The essays in this book and its companion volume are a selection from a larger number of papers presented at the San Francisco State University Multidisciplinary Colloquium Series on "Evaluation of Development Strategies: Prospects for Growth in Africa in the 1990s."
The materials of the colloquium are arranged into two independent volumes for ease of handling the issues raised. This volume contains case, sectoral and alternative studies. The first volume on Development Strategies in Africa: Current Economic, Sociopolitical, and Institutional Trends and Issues provides, except in a few instances, a general overview of the strategies of development as they are practiced in African countries today and the different paths of development that have been followed. The two volumes can be read separately but they make a coherent whole. I feel, however, that this volume by itself does not give the whole picture.
The volume has revised papers (or extracts) from Stephen Adei, Robert S. Browne, Tayo Fashoyin, Michel Doo Kingué, Gwendolyn Mikell, Charles N'Cho-Oguie, Ann Seidman, Chukwuma F. Obidegwu, the United Nations Economic Commission for Africa, Sylvia Wynter, and myself.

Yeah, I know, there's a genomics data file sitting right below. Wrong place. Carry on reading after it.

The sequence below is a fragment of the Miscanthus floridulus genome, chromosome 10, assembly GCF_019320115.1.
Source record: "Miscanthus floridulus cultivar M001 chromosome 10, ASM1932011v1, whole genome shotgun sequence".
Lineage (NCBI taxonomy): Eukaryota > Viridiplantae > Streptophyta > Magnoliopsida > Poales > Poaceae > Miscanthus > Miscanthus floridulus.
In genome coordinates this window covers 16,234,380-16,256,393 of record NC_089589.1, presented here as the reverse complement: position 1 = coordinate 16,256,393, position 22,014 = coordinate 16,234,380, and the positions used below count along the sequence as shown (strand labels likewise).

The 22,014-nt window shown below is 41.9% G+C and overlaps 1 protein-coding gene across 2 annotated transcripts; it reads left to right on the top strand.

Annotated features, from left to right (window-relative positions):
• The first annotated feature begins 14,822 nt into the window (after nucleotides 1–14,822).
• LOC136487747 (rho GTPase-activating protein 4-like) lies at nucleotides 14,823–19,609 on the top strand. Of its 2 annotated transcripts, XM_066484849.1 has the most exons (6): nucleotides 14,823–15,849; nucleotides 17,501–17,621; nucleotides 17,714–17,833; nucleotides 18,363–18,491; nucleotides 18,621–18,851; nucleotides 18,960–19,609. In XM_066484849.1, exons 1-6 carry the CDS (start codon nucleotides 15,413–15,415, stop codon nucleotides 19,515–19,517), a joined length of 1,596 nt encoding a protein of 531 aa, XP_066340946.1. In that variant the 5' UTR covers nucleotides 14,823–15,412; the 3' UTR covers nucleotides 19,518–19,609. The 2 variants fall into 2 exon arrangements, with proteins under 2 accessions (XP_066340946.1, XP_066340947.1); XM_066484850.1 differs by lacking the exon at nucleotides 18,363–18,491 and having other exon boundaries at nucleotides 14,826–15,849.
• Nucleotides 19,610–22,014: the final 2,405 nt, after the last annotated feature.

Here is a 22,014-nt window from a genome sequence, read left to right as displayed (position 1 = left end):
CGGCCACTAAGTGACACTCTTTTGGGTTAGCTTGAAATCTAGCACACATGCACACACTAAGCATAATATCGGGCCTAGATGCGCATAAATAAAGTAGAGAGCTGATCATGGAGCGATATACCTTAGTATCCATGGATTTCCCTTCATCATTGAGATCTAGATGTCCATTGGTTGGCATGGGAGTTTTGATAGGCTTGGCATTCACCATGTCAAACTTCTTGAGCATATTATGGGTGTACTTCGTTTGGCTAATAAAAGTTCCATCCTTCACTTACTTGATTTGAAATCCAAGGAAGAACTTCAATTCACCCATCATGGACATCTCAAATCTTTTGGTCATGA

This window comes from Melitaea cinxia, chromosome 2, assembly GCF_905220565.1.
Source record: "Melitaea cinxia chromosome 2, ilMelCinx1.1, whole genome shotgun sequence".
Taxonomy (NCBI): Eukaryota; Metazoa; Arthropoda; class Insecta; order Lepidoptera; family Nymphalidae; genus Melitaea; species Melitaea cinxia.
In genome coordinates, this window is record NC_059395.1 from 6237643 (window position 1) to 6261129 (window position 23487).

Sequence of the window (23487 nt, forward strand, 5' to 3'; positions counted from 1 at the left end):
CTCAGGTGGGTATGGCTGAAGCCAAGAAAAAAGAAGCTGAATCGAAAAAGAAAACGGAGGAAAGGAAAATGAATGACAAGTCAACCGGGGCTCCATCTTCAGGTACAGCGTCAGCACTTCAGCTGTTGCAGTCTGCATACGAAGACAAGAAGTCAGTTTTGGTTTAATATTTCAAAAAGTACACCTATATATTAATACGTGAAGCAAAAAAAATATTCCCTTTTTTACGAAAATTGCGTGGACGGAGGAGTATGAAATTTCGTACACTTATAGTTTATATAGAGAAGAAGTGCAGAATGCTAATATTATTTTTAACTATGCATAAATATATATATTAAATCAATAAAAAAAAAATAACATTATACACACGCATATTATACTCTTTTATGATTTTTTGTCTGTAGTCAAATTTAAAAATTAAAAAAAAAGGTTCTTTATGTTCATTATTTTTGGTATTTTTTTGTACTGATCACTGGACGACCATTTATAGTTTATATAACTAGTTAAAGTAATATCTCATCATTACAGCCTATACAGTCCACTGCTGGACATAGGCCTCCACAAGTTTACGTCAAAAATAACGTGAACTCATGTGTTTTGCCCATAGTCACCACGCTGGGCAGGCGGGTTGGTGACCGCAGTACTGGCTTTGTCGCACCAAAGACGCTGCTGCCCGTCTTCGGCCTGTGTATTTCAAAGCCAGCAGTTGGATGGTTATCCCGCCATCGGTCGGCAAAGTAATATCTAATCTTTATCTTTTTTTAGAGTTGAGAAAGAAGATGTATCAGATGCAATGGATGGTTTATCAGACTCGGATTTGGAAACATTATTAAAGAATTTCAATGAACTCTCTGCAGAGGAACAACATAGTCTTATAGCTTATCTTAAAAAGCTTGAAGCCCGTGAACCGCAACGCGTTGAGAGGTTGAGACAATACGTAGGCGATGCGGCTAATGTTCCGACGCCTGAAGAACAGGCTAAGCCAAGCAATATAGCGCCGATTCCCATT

Offering stimulating comments, critiques, and suggestions which clarified the thoughts of the audiences at the colloquium, were David B. Abernethy, Sanjoy Banerjee, Asayehgn Desta, His Excellency Ibrahim Gambari, Yusef Gutema, Peter Heller, Percy Hintzen, Mary Hoover, Jacques Hymans, Bruce F. Johnston, Tetteh Kofi, Pramila Krishnan, Michel Laguerre, Kay Lawson, John Letiche, Morris Lowenstein, Gail McGarrity, David Marvin, Ali A. Mazrui, Ray Miller, Carlos Moore, Joanna Moss, Charles N'Cho-Oguie, Samuel C. Nolutshungu, Thierry Paccoud, Bill Poeschl, Raye Richardson, Joel Samoff, Ismail Serageldin, Dwight Simpson, Elliott P. Skinner, Saul Steier, George Treichel, Sylvia Wynter, Carlene Young, and many others.